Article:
In the business world, mentoring has been recognized as a practice to nurture up-and-coming employees. The primary purpose of mentoring is professional development. A successful and respected professional, referred to as the mentor, works with another professional who seeks to grow and advance in the organization.
The mentoring role is instruction by example. While the catchwords for coaching are "inspire" and "motivate," the catchwords for mentoring are "instruct" and "guide." Mentoring is all about giving people broader outlooks.
Effective mentoring programs provide a number of advantages, including:
• Projection of a strong and positive employer brand
• Effective succession planning
• Greater employee loyalty
• Increased retention
• Promotion of underrepresented candidates
• Advancement of talented individuals
Providing a mentor who can offer insights into the corporate culture, who can explain the organization structure, and who can help the new entry-level employee understand why things get done the way they do is a major contributor to increased productivity and lower turnover.
Research across a wide range of professions also demonstrates that employees who are involved in mentoring relationships have higher levels of job satisfaction and higher levels of commitment to their organization.
Ideally, employees should perceive mentoring as an organizational priority of executive management. As a developmental approach to workplace learning, mentoring should be viewed as a way to sponsor educational and training projects, activities, and experiences that benefit both the staff and the organization.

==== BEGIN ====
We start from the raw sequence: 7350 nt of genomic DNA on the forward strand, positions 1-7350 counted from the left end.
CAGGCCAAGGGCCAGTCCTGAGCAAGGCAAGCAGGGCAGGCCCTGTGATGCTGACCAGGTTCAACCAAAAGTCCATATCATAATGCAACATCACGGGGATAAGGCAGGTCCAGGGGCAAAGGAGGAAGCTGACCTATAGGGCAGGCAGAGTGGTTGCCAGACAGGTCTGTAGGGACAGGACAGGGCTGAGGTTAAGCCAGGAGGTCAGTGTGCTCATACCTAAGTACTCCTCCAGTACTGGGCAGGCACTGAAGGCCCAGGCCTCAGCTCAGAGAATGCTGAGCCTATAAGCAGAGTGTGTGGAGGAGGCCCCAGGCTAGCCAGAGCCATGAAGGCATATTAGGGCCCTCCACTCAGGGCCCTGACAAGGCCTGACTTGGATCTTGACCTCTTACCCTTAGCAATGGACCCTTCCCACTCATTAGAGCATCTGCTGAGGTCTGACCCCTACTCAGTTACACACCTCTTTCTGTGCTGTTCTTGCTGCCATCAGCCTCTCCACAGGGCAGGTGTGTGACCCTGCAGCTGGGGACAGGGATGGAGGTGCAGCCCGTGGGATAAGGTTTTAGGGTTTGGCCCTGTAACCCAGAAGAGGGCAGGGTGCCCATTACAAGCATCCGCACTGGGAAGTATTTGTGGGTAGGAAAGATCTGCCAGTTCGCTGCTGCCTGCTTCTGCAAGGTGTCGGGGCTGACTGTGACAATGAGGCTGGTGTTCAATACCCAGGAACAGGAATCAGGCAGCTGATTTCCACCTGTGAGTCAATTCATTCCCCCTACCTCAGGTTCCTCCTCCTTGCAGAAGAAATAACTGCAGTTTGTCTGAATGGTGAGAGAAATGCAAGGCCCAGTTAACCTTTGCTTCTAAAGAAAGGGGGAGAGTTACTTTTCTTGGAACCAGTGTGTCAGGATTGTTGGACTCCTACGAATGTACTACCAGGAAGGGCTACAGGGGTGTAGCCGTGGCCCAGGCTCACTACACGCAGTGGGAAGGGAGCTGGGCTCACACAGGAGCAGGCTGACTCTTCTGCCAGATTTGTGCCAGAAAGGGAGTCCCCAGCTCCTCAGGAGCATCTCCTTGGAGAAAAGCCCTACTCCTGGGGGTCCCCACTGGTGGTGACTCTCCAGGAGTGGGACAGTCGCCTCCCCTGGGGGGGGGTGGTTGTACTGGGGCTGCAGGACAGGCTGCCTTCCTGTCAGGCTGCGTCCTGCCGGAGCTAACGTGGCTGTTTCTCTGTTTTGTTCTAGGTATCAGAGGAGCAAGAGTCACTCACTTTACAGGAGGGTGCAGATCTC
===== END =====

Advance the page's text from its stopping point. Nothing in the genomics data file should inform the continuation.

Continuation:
Studies consistently show that employees who have mentors have high retention rates and are more productive than those who do not. A well-designed mentoring program at the mid-career level can help employees move up, rather than on, and save companies from recruiting costs and the loss of a potential leader.
Later in one's career, a mentoring relationship is one way to formalize knowledge transfer. Particularly, as employees near retirement age, it is important to encourage mentoring relationships.
These employees are often eager to mentor younger employees because they do not want to see the knowledge they helped to develop lost when they retire.
By passing on lessons learned throughout his or her career, mentors come to feel that they have had an opportunity to "make a difference" and have made a real contribution to their professions, their organizations, and their own lives.
MRA advocates that the goal of a mentorship program should be to improve the work effectiveness and enhance the probability of an employee's success. Successful mentorship programs aid in developing the growth and strategic direction of the organization through succession planning and contributes to the development of leaders, while simultaneously fostering healthy work relationships.
Employers will ensure that they are able to serve employees' training and development needs effectively, while also meeting internal growth and strategic needs.
•Keith Peterson is the Vice President of Learning and Organization Development at MRA -- The Management Association. For more information, visit mranet.org or follow MRA on LinkedIn, Facebook: http://facebook.com/MRAmeansHR or Twitter: @MRA_HR_Pros.